He couldn't afford mess-ups. This time there would be no mistakes. When he reached the top of the path, he strode purposefully past the outcrop of stone which marked the start of the descent, then across the rough grass, threading his way between the banks of gorse. The sound of the sea receded, mingling with the passage of the wind, until they merged one into another and he could no longer differentiate between them.


Mark was concentrating on the road when the phone rang, so he couldn't see the caller ID, but naturally he recognized her voice right away.

'Is it a good time?' she asked. 'I just wanted to say one last goodbye, before I catch my flight.'

'Of course,' he said. 'It's always a good time when you call.'

'I've been thinking of you every minute, and wishing I didn't have to go. I'm nearly at the airport now. It's such a beautiful day. The sky is this fantastic, cloudless blue and the aeroplane trails are criss-crossing. In fact, one of them just made a big kiss in the sky – just as you picked up the phone.'

He laughed. 'You're an incurable romantic, Jude.'

'I shouldn't be.'

He was instantly aware of the sadness which had entered her voice. 'Of course you should be,' he said quickly. 'Everyone should be.'

'After what happened last time ...'

'I want to make you forget all that.'

'I know. I'm sorry. It's just that ... he's still out there somewhere.' Her voice, which had been so bright at the outset of the conversation, now took on an all too familiar note, which made her sound as if she was on the edge of tears.

'He's not going to hurt you again. You have me now.'

'It's so hard, sometimes ...' Her voice had dropped to almost a whisper.

'I do understand.' He consciously tried to sound warmer, softening his voice. If he could only get her to completely trust him. 'I want you to put all that behind you.'

'Of course. I'm sorry,' she said again, adding after the slightest of pauses, 'I shall miss you.'

'I wish you'd let me come with you. I could easily have taken the time. I know you don't like being alone.'

'I'll be OK. I know the hotel. I've stayed there before. It's only business. Dull stuff. I'll soon be home ... and with these clear skies, it's going to be a lovely flight.'

He let her chatter on for a while, allowing time for her mood to lighten. The point would surely come soon when she would open up a little more and allow him to know something about her 'business interests', once he had completely gained her trust. In the meantime he made no attempt to draw her out regarding the nature of her errand to Spain, but instead listened patiently as she moved on to the inevitable topics of the regular traveller, complaining about all the nonsense, the necessity of being at the airport so many hours in advance, and having to take off your shoes, like you were some kind of terrorist – as if!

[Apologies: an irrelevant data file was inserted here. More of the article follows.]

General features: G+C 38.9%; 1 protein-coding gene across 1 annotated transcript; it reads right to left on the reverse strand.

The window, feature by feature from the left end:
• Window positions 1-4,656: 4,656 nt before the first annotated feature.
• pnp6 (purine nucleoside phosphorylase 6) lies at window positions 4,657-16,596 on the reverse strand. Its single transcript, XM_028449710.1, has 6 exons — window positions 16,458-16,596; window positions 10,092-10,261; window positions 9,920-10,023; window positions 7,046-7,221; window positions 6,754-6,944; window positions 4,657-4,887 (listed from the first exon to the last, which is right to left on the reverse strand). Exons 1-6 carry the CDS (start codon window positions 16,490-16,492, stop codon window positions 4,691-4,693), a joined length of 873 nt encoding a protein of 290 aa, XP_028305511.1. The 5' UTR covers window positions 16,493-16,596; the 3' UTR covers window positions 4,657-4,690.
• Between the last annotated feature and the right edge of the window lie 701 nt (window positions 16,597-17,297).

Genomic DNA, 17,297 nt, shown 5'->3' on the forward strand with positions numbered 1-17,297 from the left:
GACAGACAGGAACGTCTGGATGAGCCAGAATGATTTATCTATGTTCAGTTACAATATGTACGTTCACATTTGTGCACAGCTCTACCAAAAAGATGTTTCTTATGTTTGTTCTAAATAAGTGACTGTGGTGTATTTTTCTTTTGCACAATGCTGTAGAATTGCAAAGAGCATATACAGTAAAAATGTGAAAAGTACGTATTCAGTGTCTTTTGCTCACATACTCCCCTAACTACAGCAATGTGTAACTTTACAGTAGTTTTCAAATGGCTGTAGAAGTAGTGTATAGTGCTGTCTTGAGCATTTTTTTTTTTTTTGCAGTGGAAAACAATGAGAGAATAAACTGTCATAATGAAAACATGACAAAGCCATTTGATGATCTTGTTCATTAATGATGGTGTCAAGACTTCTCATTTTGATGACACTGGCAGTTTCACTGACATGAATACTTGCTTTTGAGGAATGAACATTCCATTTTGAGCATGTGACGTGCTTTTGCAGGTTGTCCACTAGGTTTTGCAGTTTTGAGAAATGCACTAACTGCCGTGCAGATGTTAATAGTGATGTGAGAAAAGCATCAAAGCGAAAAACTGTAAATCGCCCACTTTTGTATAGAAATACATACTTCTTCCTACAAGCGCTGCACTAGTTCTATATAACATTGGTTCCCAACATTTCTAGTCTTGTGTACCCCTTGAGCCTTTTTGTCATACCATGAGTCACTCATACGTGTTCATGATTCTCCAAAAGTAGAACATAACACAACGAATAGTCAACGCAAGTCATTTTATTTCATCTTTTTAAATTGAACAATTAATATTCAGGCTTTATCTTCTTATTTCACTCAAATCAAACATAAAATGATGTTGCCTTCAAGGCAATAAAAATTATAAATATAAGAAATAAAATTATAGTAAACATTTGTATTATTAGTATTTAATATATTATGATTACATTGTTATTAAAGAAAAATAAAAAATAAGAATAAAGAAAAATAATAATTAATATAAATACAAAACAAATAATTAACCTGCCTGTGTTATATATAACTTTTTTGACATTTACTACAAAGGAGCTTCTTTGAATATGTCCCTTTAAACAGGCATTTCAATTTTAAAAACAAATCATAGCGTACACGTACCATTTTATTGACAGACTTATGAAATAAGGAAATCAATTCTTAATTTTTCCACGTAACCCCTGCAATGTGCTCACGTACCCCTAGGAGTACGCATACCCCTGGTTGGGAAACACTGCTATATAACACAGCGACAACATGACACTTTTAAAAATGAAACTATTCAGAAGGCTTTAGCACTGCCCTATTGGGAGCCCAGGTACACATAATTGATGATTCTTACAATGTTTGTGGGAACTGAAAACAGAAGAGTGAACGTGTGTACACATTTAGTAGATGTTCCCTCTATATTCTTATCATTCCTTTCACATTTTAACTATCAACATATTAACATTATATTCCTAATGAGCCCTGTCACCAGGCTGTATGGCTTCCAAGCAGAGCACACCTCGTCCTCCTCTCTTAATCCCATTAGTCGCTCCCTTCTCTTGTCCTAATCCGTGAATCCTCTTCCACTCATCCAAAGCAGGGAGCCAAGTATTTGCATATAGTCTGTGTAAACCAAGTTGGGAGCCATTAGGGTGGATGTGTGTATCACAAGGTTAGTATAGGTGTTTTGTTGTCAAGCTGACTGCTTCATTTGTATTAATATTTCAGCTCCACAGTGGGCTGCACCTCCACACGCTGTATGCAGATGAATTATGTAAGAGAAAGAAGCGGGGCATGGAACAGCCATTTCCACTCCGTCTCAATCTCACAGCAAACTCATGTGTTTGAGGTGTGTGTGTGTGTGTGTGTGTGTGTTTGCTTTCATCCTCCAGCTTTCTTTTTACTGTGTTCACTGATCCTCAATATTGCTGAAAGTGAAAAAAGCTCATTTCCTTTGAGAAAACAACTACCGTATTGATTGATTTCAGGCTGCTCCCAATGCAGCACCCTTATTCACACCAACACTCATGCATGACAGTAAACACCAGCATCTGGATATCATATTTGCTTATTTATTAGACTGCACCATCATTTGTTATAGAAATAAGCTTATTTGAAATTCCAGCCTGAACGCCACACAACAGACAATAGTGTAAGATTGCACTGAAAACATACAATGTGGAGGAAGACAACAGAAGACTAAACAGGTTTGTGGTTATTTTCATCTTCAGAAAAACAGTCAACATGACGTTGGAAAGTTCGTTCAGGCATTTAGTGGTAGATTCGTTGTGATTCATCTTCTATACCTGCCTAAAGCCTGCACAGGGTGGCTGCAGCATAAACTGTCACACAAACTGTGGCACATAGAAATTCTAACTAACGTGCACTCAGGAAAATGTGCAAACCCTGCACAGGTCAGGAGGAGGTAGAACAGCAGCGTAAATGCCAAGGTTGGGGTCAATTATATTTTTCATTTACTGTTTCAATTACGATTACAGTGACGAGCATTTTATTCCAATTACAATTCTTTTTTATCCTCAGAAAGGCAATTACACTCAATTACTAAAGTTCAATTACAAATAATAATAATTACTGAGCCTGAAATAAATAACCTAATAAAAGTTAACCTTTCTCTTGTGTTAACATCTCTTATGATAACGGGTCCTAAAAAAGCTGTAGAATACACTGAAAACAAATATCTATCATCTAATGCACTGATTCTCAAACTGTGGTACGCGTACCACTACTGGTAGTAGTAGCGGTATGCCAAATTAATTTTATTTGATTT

Only when she had finally paused for breath, her good humour restored, did he say, 'I had a visit from your brother.'

He let the remark hang in the air, conjuring a period of silence, tangible as a veil of fog or a shower of rain, thickening between them while he waited for her to speak.

'What? Robin came to see you? When? Why?'

'He was checking up on me.'

'Oh dear. Oh no. I wish he wouldn't do things like that.'

'It is a bit insulting, Jude.'

'I'm so sorry. It's ... I suppose, well ... because of last time.'

'I realize that. But isn't it rather unfair to assume that I'm some kind of rogue abductor; it's the same principle as airport security, isn't it – one nitwit tries to conceal a bomb in his shoe, so everyone has to remove their footwear forever more?'

'It's the money,' she said sadly. 'Money's a curse. You know. You must understand that. Don't tell me there have never been any girls who came after you just because ...' She allowed the sentence to trail off.

'I'd like to think that any girl who came after me was enchanted by my big brown eyes and ensnared by the size of —'

'That's not something she'd know about on an initial acquaintance.'

'Hey – you didn't let me finish.'

'No – but you weren't going to say bank balance, were you?' She laughed and he joined in, expertly negotiating the M25 slip road, as he did so.

'Maybe I was.'

'No you weren't. Only shallow idiots brag about how much they have. Not People Like Us as Mummy used to say ... well, what I mean is that some of us ... Anyway, money's the root of all evil. At least that's what they say.'

'Who's they? Not the people who spend their Saturday's shopping for shoes, I'll bet. Money's a contradiction, with the advantages mostly outweighing the disadvantages. You know that scene in Fiddler on the Roof?'

'Which scene?'